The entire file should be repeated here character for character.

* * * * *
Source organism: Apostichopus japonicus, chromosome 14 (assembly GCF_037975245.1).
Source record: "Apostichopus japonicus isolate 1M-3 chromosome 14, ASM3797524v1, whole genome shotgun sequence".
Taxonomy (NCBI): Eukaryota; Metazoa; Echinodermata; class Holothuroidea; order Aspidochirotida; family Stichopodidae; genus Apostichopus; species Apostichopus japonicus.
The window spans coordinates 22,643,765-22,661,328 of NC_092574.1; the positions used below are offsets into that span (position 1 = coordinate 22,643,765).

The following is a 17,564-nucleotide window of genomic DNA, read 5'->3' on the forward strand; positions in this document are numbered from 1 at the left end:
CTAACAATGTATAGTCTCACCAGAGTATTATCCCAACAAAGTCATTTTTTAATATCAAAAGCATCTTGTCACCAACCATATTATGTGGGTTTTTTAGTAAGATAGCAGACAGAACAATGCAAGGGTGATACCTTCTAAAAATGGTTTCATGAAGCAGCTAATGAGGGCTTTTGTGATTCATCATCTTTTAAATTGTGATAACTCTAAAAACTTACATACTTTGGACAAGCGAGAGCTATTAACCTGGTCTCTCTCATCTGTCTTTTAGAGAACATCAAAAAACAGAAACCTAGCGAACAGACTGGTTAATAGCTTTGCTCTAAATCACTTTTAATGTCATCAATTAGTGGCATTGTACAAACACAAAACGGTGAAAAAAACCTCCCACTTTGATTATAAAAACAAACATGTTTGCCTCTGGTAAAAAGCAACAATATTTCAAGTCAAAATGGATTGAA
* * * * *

Source organism: Apostichopus japonicus, chromosome 14 (assembly GCF_037975245.1).
Source record: "Apostichopus japonicus isolate 1M-3 chromosome 14, ASM3797524v1, whole genome shotgun sequence".
Taxonomy (NCBI): Eukaryota; Metazoa; Echinodermata; class Holothuroidea; order Aspidochirotida; family Stichopodidae; genus Apostichopus; species Apostichopus japonicus.
The window spans coordinates 22,643,765-22,661,328 of NC_092574.1; the positions used below are offsets into that span (position 1 = coordinate 22,643,765).

The following is a 17,564-nucleotide window of genomic DNA, read 5'->3' on the forward strand; positions in this document are numbered from 1 at the left end:
CTAACAATGTATAGTCTCACCAGAGTATTATCCCAACAAAGTCATTTTTTAATATCAAAAGCATCTTGTCACCAACCATATTATGTGGGTTTTTTAGTAAGATAGCAGACAGAACAATGCAAGGGTGATACCTTCTAAAAATGGTTTCATGAAGCAGCTAATGAGGGCTTTTGTGATTCATCATCTTTTAAATTGTGATAACTCTAAAAACTTACATACTTTGGACAAGCGAGAGCTATTAACCTGGTCTCTCTCATCTGTCTTTTAGAGAACATCAAAAAACAGAAACCTAGCGAACAGACTGGTTAATAGCTTTGCTCTAAATCACTTTTAATGTCATCAATTAGTGGCATTGTACAAACACAAAACGGTGAAAAAAACCTCCCACTTTGATTATAAAAACAAACATGTTTGCCTCTGGTAAAAAGCAACAATATTTCAAGTCAAAATGGATTGAA